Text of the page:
Archive for December, 2011

Lions and Tigers and Kittens Playing on Tablets? Oh, My!

December 30, 2011  |  All Things Digital  |  No Comments

Toddlers playing with iPads. That is just so 2011. The hot trend, as we prepare for 2012, is animals using touchscreens. First there was this bullfrog playing an Android game . Then there was the report of orangutans using iPads for video chat . Now, there’s this video of a cat playing Fruit Ninja. That’s not all. There’s a dog playing Veggie Samurai , a bearded dragon lizard playing Ant Crusher , and even a monkey playing Angry Birds . Some are actually targeting the market directly — like Purina, the maker of Friskies cat food. The company has a series of apps designed just for felines . I guess it is probably a good thing that the iPad screen is made of Gorilla Glass. According to Friskies, the iPad playing surface is kitty-friendly . “We found that the bare glass screen on the iPad stands up to our cat’s claws with no problems, but please be aware that a cat’s sharp claws could damage add-on plastic film covers,” the company says on the technical support page for its cat games. With additional reporting by Liz Gannes.

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Knicks Fans: Hoopless, Hopeless in New Year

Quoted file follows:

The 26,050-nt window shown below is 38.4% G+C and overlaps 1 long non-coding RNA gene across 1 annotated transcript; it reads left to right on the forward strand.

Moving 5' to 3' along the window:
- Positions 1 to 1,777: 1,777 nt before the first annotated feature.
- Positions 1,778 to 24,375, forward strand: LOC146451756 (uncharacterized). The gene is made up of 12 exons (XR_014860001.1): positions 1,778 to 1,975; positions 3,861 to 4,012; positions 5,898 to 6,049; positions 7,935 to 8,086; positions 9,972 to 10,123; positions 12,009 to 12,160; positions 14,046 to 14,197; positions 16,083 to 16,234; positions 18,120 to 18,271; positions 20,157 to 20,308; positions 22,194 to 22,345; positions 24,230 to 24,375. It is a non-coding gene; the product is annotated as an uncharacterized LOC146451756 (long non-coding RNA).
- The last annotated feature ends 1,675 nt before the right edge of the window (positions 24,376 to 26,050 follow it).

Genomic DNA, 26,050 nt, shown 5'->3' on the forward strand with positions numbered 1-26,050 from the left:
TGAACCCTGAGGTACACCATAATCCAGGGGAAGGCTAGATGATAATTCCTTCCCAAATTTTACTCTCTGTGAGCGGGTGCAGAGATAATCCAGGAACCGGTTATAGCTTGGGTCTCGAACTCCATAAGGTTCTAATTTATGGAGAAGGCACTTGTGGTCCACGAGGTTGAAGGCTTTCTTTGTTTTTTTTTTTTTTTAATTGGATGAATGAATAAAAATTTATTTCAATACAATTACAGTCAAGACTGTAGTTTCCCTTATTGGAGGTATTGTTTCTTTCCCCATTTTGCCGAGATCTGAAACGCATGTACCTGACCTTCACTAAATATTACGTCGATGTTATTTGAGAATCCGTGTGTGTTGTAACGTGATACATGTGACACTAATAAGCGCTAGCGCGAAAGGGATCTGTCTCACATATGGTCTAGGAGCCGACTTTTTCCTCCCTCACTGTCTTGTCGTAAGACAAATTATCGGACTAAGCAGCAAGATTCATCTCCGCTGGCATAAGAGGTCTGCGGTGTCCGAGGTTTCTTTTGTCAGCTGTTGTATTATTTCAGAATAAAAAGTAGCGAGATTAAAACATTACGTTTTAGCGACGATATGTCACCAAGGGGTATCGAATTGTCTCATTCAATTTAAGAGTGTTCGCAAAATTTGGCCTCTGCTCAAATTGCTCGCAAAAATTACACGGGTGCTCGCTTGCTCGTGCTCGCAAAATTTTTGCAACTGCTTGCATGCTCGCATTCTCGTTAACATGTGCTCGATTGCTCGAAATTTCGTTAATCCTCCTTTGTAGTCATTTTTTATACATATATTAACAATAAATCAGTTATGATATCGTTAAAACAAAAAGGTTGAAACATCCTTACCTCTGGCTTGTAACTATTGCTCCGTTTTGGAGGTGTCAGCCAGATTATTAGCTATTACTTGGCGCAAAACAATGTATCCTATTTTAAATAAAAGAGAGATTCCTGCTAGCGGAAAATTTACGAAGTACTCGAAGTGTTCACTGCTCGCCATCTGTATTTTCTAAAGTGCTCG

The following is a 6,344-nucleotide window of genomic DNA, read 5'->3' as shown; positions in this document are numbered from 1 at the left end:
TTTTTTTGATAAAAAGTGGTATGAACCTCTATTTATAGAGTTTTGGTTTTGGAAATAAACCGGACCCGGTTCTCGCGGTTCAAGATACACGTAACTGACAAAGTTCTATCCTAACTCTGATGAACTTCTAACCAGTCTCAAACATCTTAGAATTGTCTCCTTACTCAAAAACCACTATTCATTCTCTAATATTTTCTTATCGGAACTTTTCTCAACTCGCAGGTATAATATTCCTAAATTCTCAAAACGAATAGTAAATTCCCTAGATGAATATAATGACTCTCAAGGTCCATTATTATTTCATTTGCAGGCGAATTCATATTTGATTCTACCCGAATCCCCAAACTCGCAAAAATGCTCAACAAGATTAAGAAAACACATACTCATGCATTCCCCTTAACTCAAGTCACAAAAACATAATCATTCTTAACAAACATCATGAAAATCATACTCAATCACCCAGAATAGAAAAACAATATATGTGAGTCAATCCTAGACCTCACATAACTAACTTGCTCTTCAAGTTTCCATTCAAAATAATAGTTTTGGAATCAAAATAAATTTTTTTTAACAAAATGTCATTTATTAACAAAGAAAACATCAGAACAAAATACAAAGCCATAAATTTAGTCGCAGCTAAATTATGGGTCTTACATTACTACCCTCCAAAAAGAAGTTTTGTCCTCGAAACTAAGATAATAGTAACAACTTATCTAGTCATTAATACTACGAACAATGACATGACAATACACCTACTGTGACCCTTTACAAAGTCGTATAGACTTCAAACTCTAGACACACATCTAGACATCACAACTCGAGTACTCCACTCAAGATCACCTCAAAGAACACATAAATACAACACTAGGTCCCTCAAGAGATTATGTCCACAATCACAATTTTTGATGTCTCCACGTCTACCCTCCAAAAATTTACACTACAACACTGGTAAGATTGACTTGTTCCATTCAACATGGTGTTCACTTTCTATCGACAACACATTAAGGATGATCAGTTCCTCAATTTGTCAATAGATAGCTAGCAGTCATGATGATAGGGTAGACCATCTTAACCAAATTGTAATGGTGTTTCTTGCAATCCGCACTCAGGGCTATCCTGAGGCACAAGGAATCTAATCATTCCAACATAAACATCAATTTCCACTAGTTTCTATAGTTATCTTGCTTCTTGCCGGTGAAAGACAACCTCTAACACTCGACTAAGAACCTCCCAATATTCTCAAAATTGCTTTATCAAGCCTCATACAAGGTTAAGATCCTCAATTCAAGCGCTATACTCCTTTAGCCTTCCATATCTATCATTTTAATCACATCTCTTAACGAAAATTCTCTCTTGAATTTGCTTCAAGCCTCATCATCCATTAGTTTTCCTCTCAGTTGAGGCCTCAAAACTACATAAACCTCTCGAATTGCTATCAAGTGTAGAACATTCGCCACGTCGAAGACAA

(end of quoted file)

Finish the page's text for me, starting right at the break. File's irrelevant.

December 30, 2011  |  Media Week  |  No Comments

Time Warner Cable subscribers in New York are on the verge of losing MSG, the regional sports network that serves up a steady diet of Knicks, Rangers, Islanders and New Jersey Devils games. MSG’s carriage deal with the cable operator is set to expire as the ball drops in Times Square and, despite the approaching deadline, sources say that negotiations essentially have ceased. “Unfortunately, we have not had any recent, meaningful discussions with Time Warner Cable,” MSG said in a statement. “They have rejected every one of our fair proposals for nearly two years, and are unwilling to value our programming in the same manner as other distributors or even engage in good faith negotiations on behalf of their customers.” Sources said a buzzer-beater deal to keep MSG lit up in New York is unlikely. “Knicks fans will almost certainly miss out on the Raptors game [Jan. 2],” said one executive with insight into the situation. For its part, Time Warner Cable said the decision to pull the plug on the RSN rests wholly on MSG’s shoulders. “We will not remove MSG from our New York cable systems,” said Mike Angus, senior vice president, content acquisition for Time Warner Cable, in a statement. “That ball is in MSG’s court, so these channels will come off only if MSG pulls the plug.” Angus said the operator offered to continue to carry MSG through the end of the 2011-12 NBA and NHL seasons, at a 6.5 percent increase—the rate offered by the RSN earlier this summer. According to Time Warner Cable, MSG is now asking for a 53 percent increase in its carriage fee, an assertion the network characterized as factually inaccurate. Per SNL Kagan estimates, operators pay $4.91 per sub per month for the right to carry the RSN’s feeds—$2.63 for MSG and $2.28 for MSG Plus. The costs associated with delivering sports programming have made RSNs some of the priciest channels on the cable dial. In New York, YES Network (Yankees/New Jersey Nets) costs operators $2.99 per sub per month, while SportsNet New York (Mets) carries a fee of $2.55. On average, the cost of carrying a nationally distributed basic-cable network is 26 cents per sub per month